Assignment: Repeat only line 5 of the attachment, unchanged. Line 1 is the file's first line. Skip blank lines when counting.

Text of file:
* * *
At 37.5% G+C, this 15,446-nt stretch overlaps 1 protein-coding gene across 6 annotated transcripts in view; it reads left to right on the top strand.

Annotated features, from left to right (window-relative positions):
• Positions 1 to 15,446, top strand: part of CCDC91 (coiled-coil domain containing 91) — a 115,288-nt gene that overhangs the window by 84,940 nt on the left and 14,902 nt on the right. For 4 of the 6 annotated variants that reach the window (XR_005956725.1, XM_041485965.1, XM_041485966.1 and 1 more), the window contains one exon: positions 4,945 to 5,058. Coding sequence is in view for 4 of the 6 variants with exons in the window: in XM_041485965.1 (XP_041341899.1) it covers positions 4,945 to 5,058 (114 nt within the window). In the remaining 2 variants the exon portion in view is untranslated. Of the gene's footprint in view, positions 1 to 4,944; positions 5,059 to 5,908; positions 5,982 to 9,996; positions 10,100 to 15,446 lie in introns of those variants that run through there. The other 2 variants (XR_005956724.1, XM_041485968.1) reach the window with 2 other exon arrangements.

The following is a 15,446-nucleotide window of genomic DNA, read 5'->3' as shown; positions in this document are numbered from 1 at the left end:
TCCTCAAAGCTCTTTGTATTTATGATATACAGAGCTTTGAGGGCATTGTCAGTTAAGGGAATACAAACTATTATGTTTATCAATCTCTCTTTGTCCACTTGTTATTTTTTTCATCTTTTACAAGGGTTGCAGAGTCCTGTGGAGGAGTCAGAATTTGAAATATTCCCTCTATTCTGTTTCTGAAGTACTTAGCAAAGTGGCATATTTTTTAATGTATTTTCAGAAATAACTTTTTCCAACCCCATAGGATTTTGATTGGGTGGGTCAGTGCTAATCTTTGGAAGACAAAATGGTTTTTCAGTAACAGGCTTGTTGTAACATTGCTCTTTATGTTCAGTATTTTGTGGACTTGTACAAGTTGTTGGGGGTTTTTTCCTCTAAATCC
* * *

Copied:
TCCTCAAAGCTCTTTGTATTTATGATATACAGAGCTTTGAGGGCATTGTCAGTTAAGGGAATACAAACTATTATGTTTATCAATCTCTCTTTGTCCACTTGTTATTTTTTTCATCTTTTACAAGGGTTGCAGAGTCCTGTGGAGGAGTCAGAATTTGAAATATTCCCTCTATTCTGTTTCTGAAGTACTTAGCAAAGTGGCATATTTTTTAATGTATTTTCAGAAATAACTTTTTCCAACCCCATAGGATTTTGATTGGGTGGGTCAGTGCTAATCTTTGGAAGACAAAATGGTTTTTCAGTAACAGGCTTGTTGTAACATTGCTCTTTATGTTCAGTATTTTGTGGACTTGTACAAGTTGTTGGGGGTTTTTTCCTCTAAATCC